26 November 2011

Ohio Black-tailed Gull: Take Two.

Every birder has experienced it - you score a life bird but know in your heart of hearts that the looks you got were "crappy", bordering on unidentifiable were it not for expectations. On Sunday, November 20th, I drove out to Ashtabula Ohio for their first state record of Black-tailed Gull (Larus crassirostris). It was found by Ohio birder Craig Holt a few days prior on 16 November. I got to Ashtabula and found the bird around 8:00 a.m. YES! LIFE BIRD! The looks I had were very brief as I watched it preen in the water for about one minute, standing from an elevated bridge, looking into a channel some 400 yards away.

I was really excited when it got up as the black tail sealed the ID for me, but it continued in the opposite direction. It flew off to the northwest. I knew I was in trouble as this bird had the habit of disappearing early in the morning with no particular pattern. This sort of birding is agonizing. If one misses that short window in the morning, they may be "tethered" to that site for the rest of the day. I waited for it to return for almost 3 hours before I gave up and moved on. I bummed around various harbors and river mouths in the area and then drove home, a drive a little less than 6 hours. The entire experience was bittersweet: "I'm not happy with those looks", I thought.

I decided to go back 4 days later, but this time, I took the advice of Ohio birder Jen Brumfield, who advised we get there before first light. We did. Andy Sigler, Chris West and myself got there about an hour before sunrise and waited. We started scanning the channel, literally, at the crack of dawn. It was still dark out but we were able to make out the silhouettes of perhaps 2,000 gulls in the channel to the north. A Carolina Wren gave a morning murmur from the overgrowth below the bridge. Within a few minutes, the gulls started to move over the bridge and into the marina area along the river. I walked down the bridge and situated myself at the marina where I began chumming. The Ring-billeds responded well. I thought that if the Ring-billeds caused enough commotion, the Black-tailed would fly in to investigate.

Sure enough, less than 10 minutes later, Chris West skillfully spotted the bird in flight. It flew over the bridge and landed at the river mouth with the hordes of Ring-billeds. Chris shouted maniacally, waving and pointing to where I presumed he had the bird. I couldn't make out what he was saying nor could I see the bird, although it wasn't too difficult to tell that he had good news! He ran down to where I was and quickly relocated the bird a second time for me. Once I got on it, I kicked myself for not being able to see it. It sat in the water about 200 ft away and never showed any interest in my bread offerings. My mind was expecting a larger and darker bird but this was not so:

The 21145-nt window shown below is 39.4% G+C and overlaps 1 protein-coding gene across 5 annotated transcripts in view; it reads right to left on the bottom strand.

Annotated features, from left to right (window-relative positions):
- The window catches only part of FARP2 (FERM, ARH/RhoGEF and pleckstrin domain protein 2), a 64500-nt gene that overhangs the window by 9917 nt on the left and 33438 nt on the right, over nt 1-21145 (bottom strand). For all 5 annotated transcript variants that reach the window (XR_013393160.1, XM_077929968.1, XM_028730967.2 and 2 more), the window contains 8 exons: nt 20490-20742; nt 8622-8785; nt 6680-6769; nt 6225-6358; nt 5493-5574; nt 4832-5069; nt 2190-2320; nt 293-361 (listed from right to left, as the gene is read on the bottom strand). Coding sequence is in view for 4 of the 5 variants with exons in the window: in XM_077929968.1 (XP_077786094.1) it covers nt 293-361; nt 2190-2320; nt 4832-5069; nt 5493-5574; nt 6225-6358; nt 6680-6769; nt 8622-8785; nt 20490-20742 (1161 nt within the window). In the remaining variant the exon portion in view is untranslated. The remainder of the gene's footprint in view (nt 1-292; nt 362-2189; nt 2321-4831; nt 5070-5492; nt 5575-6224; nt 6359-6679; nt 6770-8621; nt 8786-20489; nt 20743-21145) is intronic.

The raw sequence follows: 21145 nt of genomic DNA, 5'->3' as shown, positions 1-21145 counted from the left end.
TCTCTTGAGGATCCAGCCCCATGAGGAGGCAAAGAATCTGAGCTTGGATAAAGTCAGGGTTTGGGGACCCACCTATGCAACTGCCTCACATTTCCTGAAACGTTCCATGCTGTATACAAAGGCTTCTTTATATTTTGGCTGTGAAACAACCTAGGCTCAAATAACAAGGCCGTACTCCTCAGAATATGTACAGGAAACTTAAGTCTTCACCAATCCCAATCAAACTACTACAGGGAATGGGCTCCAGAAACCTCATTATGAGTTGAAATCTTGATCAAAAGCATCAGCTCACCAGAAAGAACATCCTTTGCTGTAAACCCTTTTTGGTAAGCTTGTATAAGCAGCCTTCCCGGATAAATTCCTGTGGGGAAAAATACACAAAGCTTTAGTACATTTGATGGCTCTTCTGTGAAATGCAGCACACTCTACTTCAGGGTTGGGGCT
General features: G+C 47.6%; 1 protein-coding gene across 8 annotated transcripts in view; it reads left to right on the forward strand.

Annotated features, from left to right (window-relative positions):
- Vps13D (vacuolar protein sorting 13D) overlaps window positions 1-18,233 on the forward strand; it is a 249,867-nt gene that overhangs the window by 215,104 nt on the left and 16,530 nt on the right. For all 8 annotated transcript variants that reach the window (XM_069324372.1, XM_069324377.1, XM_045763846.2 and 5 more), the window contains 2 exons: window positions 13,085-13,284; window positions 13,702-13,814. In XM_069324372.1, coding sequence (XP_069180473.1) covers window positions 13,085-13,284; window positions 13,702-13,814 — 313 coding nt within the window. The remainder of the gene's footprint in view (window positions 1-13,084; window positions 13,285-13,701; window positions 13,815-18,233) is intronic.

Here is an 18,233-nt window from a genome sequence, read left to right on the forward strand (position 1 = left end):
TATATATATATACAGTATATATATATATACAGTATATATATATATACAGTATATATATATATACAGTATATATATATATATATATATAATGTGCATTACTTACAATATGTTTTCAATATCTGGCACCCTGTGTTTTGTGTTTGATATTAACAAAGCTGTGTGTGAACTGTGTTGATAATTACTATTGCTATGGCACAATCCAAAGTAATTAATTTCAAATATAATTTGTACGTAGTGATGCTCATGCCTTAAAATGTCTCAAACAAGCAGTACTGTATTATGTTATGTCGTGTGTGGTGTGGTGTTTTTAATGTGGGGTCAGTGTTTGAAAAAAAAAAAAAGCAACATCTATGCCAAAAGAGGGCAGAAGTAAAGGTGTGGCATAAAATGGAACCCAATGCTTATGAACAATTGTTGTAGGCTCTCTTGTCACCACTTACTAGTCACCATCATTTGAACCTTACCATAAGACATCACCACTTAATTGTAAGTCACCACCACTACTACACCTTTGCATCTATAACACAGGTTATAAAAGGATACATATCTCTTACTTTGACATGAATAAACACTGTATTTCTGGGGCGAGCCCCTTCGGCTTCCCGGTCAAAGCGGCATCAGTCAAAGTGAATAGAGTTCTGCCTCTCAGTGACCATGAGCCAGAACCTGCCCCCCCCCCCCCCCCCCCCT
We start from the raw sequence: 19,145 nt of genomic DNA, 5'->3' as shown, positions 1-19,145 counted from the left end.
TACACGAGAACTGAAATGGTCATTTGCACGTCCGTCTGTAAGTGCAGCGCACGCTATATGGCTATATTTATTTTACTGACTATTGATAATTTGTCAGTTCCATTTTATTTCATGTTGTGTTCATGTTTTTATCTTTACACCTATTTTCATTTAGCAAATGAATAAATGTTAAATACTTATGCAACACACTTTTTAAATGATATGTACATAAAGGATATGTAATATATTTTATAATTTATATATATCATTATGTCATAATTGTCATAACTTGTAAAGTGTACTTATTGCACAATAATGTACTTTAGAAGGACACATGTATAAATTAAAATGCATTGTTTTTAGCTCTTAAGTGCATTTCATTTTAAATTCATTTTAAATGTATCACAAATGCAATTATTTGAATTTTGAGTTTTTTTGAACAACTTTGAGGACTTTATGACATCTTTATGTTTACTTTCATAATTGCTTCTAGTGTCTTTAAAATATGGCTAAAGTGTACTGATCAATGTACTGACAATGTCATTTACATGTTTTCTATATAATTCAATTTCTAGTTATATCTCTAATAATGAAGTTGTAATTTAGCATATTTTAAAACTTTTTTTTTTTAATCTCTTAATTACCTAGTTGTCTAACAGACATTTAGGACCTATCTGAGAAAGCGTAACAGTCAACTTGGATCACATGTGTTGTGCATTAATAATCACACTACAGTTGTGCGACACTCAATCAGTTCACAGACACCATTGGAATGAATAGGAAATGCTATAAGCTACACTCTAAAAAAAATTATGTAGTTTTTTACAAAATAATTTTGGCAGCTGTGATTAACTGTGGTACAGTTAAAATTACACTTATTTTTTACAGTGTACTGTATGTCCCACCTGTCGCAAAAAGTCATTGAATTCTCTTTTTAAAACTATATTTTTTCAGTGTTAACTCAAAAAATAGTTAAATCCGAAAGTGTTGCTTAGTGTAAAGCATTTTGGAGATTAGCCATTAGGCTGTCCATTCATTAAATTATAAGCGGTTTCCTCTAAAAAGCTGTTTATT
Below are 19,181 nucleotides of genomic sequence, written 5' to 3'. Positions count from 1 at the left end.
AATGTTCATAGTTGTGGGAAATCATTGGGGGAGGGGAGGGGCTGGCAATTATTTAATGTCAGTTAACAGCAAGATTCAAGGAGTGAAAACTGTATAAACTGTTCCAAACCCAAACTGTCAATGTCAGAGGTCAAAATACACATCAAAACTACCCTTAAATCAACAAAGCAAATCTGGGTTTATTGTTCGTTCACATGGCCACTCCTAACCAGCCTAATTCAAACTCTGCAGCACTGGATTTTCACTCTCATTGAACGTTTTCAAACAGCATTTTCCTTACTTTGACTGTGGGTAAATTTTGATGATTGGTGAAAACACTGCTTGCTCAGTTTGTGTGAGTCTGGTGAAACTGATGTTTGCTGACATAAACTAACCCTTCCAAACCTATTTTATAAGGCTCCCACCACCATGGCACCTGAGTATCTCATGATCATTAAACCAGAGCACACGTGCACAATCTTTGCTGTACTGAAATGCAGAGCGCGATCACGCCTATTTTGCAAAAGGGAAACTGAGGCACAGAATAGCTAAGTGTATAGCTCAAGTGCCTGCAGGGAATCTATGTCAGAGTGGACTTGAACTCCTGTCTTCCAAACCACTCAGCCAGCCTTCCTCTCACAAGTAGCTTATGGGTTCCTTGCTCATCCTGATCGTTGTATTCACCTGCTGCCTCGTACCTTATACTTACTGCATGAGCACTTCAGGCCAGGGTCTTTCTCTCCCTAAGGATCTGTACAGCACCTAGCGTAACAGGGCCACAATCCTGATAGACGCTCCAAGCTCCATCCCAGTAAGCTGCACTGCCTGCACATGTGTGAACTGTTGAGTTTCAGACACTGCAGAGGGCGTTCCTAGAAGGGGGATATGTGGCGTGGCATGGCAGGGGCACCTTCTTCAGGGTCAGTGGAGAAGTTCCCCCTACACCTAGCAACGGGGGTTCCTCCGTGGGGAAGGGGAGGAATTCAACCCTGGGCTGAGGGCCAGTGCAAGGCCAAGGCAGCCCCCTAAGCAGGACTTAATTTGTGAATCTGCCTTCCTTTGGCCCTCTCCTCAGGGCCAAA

Adult Black-tailed Gull with Ring-billed. Ashtabula, Ohio; 24 NOV 2011.
I'd like to share a few identification notes here. Notice how the body size matches Ring-billed, almost exactly. Lesser Black-backeds are notably larger, but admittedly, this point could be useless if there isn't another gull nearby for comparison. The upperparts are typically a shade paler than Lesser Black-backed but could easily show some overlap. Black-tailed Gull is unarguably darker than the darkest California Gull. Keep in mind the ramifications of lighting when it comes to upperpart coloration. The wing extension is long and sleek like Lesser Black-backed but the bill is closer to that of California Gull. Note the long, parallel-edged look to the bill with a black subterminal tip. Better photos would reveal a significant amount of red on the very tip of the bill. I think the bill on this species is just as important an ID point as the tail. The clean white head pattern on this individual is a bit unusual. Most Black-taileds observed in North America have moderate streaking towards the back of the head. Here's a diagnostic shot of the tail:

Black-tailed Gull. Note the significant width of the white terminal edge to the tail.
 Photo by Chris West.

We spent the rest of the day birding various lakefront sites with Lorain Harbor being the highlight. Lorain is credited with Ohio's only Heermann's Gull and Tufted Duck records. We had hoped for a Little Gull or Black-headed but shamefully couldn't find one in the oodles of Bonaparte's. We estimated the massing at about 10,000 - that's 3,000 less than what was reported the day before:



The waters of Lake Erie are a major staging area for Bonaparte's in the fall. Numbers peak in late November where aerial surveys have estimated 100,000+ of these tern-like gulls over the lake (McCormac, 2011). This is much different than the western Great Lakes: Superior and Michigan. The reason for this huge gathering of Bonaparte's is no other than an abundant supply of shiners and shad which are commonly found at the mouths of rivers as they feed into the lake.

1st cycle Bonaparte's. Lorain Harbor, Ohio. 24 NOV 2011.

Most entertaining was watching an adult with a full hood. It's not unheard of to see an adult with a mixed up molt schedule, although this was my first time personally observing a full hood in the fall: